I am so excited that I have the opportunity to be on the Tarmac (I've always wanted an excuse to use the word "Tarmac"), watch Air Force 1 land and see the leader of the free world, surrounded by scary Secret Service agents who could kill me with a pinky, descend the red carpeted airstairs on to a red carpet.
This isn't my first experience seeing the president, though...
Originally posted July 20, 2012 on specktator.com
Ever wonder where you fit in the Jacksonville socio-political scene? Up until yesterday, I never did, but after attending President Barack Obama's "grassroots rally" at the Prime Osborn Convention, I know exactly where I stand, rather, sit.
Judging by seat placement, I fall somewhere between City Councilman John Crescembeni and Edward Waters College President (and former sheriff) Nat Glover, who were four and six rows behind me, respectively, and Rhiannon Owens renowned drag queen and host of Hambingo at Hamburger Mary's, who had a primo spot standing in the barricaded section directly in front of the podium.
One of the real mover and shakers, however, turned out to be Dave McDonald (aka Jax Food Critic), who appeared to have the best seat in the house.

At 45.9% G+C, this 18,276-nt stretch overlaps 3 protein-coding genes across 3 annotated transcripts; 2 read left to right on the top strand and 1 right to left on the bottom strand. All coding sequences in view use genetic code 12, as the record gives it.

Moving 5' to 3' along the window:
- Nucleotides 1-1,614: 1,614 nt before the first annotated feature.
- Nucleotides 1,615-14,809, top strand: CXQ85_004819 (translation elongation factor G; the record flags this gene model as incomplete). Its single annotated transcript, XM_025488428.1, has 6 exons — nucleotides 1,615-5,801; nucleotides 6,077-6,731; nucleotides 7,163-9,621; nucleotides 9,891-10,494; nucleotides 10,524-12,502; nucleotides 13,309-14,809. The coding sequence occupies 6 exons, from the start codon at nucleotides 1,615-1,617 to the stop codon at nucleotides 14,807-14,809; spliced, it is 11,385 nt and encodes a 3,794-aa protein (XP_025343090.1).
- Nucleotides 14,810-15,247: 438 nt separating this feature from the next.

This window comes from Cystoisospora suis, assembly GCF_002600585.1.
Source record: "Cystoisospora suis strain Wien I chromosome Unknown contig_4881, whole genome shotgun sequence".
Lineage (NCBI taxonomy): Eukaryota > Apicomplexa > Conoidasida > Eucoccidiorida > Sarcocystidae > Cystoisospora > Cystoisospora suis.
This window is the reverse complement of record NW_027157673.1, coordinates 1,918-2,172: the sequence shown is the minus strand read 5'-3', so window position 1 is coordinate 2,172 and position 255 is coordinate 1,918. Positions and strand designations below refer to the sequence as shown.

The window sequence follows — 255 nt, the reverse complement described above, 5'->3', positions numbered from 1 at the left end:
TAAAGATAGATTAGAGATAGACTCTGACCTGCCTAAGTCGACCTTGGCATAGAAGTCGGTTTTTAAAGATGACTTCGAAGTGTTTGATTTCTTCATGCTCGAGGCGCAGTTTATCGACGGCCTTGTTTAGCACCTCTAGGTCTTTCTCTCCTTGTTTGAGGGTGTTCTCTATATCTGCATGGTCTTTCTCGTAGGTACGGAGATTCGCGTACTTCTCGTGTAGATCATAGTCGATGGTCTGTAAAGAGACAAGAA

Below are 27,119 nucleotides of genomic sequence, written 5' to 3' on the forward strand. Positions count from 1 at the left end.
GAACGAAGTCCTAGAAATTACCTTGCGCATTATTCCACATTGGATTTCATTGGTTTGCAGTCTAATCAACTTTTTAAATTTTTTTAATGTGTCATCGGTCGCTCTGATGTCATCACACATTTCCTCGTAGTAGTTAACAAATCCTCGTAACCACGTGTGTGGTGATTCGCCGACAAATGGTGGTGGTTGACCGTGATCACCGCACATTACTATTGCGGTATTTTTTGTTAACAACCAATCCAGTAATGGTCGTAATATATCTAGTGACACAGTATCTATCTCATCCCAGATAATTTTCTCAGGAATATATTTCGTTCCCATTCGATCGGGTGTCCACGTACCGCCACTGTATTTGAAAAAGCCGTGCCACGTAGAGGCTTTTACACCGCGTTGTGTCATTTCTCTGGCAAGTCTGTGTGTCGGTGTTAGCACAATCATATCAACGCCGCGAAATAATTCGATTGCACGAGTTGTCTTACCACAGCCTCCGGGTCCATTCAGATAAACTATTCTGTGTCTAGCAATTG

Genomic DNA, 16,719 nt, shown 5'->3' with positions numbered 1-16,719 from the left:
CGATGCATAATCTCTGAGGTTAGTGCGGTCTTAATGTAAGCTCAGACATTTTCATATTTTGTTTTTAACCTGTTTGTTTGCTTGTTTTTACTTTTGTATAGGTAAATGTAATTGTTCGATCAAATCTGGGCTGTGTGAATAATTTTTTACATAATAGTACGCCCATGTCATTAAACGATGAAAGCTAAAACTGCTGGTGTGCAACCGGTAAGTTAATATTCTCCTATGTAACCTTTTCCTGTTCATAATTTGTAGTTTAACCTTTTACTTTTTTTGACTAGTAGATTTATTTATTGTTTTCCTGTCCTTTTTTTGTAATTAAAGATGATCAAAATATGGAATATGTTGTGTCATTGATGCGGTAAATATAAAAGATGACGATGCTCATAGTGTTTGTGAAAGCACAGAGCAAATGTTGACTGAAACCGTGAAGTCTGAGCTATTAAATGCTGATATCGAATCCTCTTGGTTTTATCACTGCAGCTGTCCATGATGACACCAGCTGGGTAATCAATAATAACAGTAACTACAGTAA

Check the photo gallery above for photographic evidence.
And, of course, Lee High School choir director and chairman of the music department AJ Neaher, who sang the national anthem...
Elisabeth Hasselbeck barely had time to take the Mitt Romney posters (and Kathy Griffin dartboard) off her dressing room walls and remove her egg whites and energy bars out of the "The View" lunchroom before Jenny McCarthy started moving in.
With a Bankers Box full of anti-vaccine brochures, Razzie Awards and Gas-X, McCarthy is already making herself at home, which is great for maintaining the show's momentum. But I am slightly disappointed that no local women were even considered for the gig. Northeast Florida is full of sassy, opinionated women, many of whom have experience on TV and public speaking.
Take, for example, Grandma Lee: how entertaining would it be to watch the foul-mouthed, chain-smoking 79-year-old comic try and make it to the first commercial break without suffering nicotine withdrawals or dropping an "F" bomb—or 10?
Check out all of my picks in the photo gallery above.